33. It was, therefore, his submission that in these circumstances, appellant Nos. 2 and 3 could at best be convicted for an offence punishable under Section 324 IPC but not beyond it keeping in view the law laid down by this Court on such question in Mohd. Khalil Chisti vs. State of Rajasthan Ors. (2013) 2 SCC 541.
34. Lastly, it was urged that since both these appellants (A8 A9) have already undergone around seven years of jail sentence and were also released on bail in the year 2009 by this Court and both still continue to be on bail for the last 10 years, the ends of justice would be met, if both the appellants are awarded the jail sentence of “already undergone” under Section 324 IPC with any fine amount.
35. Mr. Karan Bharihoke, learned amicus curiae brought to our notice the legal position, which apply in this case and argued ably by pointing out the evidence and how the legal principle laid down by this Court 15 apply to the case at hand. He also submitted his written note.
36. In reply, learned Additional Advocate General for the respondent (State) supported the impugned order and urged that the same be upheld calling for no interference.
37. Having heard the learned counsel for the parties and learned amicus curiae, we are inclined to allow the appeal finding force in the submissions urged by the learned counsel for the appellants as detailed below.
38. Four questions arise for consideration in this appealfirst, whether the High Court was justified in convicting the appellants under Section 302 read with Section 34 IPC when, in fact, the initial trial was on the basis of a charge under Section 302 read with Section 149 IPC ?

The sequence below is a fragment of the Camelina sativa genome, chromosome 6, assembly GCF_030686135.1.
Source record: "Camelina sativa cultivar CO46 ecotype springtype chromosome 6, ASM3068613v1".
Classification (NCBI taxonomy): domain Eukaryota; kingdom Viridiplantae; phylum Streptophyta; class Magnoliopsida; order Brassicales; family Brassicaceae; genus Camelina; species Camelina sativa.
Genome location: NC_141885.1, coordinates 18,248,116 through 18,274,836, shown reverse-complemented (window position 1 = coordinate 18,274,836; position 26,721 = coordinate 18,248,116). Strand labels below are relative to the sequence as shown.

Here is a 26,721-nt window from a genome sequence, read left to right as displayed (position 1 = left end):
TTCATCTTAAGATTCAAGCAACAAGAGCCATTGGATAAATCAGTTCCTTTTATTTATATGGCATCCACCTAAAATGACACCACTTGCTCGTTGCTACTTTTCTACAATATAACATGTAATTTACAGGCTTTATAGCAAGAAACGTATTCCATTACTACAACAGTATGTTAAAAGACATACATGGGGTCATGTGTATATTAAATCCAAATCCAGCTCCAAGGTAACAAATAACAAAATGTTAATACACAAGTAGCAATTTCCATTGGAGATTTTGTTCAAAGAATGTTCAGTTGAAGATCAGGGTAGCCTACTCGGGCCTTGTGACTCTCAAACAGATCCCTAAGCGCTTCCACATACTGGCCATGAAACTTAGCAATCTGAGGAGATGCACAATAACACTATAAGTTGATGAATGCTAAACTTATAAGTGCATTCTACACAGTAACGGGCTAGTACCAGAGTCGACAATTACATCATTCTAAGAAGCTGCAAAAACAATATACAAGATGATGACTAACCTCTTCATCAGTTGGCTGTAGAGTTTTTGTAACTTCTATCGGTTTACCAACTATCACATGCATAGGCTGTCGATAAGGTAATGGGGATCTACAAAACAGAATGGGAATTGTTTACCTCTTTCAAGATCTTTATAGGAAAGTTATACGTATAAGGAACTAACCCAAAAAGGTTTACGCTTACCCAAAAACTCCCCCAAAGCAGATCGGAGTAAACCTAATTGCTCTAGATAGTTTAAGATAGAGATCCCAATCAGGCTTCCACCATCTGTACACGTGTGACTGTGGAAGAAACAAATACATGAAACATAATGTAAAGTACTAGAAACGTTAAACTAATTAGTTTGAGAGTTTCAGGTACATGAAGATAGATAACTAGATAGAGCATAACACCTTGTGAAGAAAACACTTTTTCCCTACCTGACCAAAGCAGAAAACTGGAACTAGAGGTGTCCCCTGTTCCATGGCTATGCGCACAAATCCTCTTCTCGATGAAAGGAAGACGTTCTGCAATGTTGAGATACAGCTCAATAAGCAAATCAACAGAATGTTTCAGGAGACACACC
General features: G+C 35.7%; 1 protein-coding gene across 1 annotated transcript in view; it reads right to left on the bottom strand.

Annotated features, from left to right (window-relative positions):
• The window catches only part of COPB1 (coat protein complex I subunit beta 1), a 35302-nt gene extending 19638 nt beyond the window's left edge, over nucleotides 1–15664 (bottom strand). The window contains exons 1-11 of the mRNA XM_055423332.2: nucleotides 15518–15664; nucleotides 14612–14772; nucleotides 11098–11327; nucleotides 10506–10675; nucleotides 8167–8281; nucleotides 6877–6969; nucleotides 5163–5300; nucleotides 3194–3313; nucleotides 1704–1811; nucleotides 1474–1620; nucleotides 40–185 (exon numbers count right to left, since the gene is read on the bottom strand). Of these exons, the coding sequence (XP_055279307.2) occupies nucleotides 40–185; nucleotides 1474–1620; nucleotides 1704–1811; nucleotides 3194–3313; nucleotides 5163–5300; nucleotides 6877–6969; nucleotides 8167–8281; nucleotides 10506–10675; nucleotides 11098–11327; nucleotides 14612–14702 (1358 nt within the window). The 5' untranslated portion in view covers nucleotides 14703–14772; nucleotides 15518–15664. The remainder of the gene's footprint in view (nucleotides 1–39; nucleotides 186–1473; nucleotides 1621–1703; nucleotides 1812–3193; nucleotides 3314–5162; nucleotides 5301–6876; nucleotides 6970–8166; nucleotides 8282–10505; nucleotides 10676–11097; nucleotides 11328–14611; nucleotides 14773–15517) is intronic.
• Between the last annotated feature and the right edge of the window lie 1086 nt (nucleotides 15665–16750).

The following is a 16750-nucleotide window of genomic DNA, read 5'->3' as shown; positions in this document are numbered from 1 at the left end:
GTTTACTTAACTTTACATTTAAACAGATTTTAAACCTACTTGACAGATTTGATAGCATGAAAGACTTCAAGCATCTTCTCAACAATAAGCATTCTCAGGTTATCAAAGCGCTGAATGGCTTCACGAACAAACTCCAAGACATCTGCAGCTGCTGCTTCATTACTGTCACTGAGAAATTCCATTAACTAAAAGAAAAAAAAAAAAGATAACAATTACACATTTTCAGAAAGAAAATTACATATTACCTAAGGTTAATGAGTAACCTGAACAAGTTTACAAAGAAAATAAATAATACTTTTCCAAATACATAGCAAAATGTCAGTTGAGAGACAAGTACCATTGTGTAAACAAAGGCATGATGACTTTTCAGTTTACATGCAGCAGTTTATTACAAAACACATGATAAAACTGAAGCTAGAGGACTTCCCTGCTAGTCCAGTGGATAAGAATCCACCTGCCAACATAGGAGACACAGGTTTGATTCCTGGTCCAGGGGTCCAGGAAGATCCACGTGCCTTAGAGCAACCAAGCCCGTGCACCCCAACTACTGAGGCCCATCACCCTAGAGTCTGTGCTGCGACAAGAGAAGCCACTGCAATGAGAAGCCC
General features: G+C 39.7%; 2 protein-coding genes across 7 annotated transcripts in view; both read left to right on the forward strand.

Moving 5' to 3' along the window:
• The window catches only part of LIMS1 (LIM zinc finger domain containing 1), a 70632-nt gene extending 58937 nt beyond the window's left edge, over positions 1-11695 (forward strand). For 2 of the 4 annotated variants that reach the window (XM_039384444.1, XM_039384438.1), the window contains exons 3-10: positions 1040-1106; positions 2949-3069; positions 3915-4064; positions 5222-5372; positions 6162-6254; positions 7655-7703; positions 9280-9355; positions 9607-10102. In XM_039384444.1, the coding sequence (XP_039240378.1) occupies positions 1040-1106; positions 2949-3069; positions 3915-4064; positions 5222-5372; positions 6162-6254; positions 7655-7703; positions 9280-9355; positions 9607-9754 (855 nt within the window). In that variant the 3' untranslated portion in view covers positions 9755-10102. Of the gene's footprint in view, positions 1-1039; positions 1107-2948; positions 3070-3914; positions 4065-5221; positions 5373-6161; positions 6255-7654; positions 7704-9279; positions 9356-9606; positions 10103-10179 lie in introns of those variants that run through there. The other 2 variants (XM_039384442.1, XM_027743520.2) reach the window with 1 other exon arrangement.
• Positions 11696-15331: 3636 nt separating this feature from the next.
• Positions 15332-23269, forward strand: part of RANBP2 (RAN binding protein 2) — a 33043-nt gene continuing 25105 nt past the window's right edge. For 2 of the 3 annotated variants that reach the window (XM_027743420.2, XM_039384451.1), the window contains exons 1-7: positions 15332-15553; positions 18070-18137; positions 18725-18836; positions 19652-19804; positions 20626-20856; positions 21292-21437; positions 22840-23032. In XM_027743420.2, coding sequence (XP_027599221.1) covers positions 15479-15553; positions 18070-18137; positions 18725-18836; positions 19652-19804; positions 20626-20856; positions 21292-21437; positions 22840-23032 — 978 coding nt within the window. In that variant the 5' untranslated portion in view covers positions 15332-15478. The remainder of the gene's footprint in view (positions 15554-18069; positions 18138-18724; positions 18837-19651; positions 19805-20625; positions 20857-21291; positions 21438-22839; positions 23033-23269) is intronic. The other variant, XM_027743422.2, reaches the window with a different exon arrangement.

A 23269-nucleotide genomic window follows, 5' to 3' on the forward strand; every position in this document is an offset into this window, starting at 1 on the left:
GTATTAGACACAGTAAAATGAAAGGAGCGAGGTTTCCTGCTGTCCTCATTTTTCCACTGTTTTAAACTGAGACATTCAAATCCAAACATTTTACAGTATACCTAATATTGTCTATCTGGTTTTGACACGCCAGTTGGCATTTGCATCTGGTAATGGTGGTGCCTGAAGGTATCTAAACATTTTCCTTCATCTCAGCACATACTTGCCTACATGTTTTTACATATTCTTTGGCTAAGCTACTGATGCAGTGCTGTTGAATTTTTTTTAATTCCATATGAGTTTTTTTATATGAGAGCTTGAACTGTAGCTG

39. Second, whether the High Court was justified in altering the charge under Section 149 to one under Section 34 in relation to three accused (appellants herein) after acquitting eight co-accused from the charges of Section 302/149 IPC and then convicting the three accused (appellants herein) on the altered charges under Section 302/34 IPC?
40. Third, whether there is any evidence to sustain the charge under Section 34 IPC against the three accused (appellants herein) so as to convict them for an offence under Section 302 IPC ?
41. And Fourth, in case the charge under Section 34 IPC is held not made out for want of evidence and further when the charge under Section 149 is already held not made out by the High Court, whether any case against three accused persons (appellants herein) is made out for their conviction and, if so, for which offence ?
42. Before we examine the facts of the case, it is necessary to take note of the relevant sections, which 17 deal with alter of the charge and powers of the Court/Appellate Court in such cases.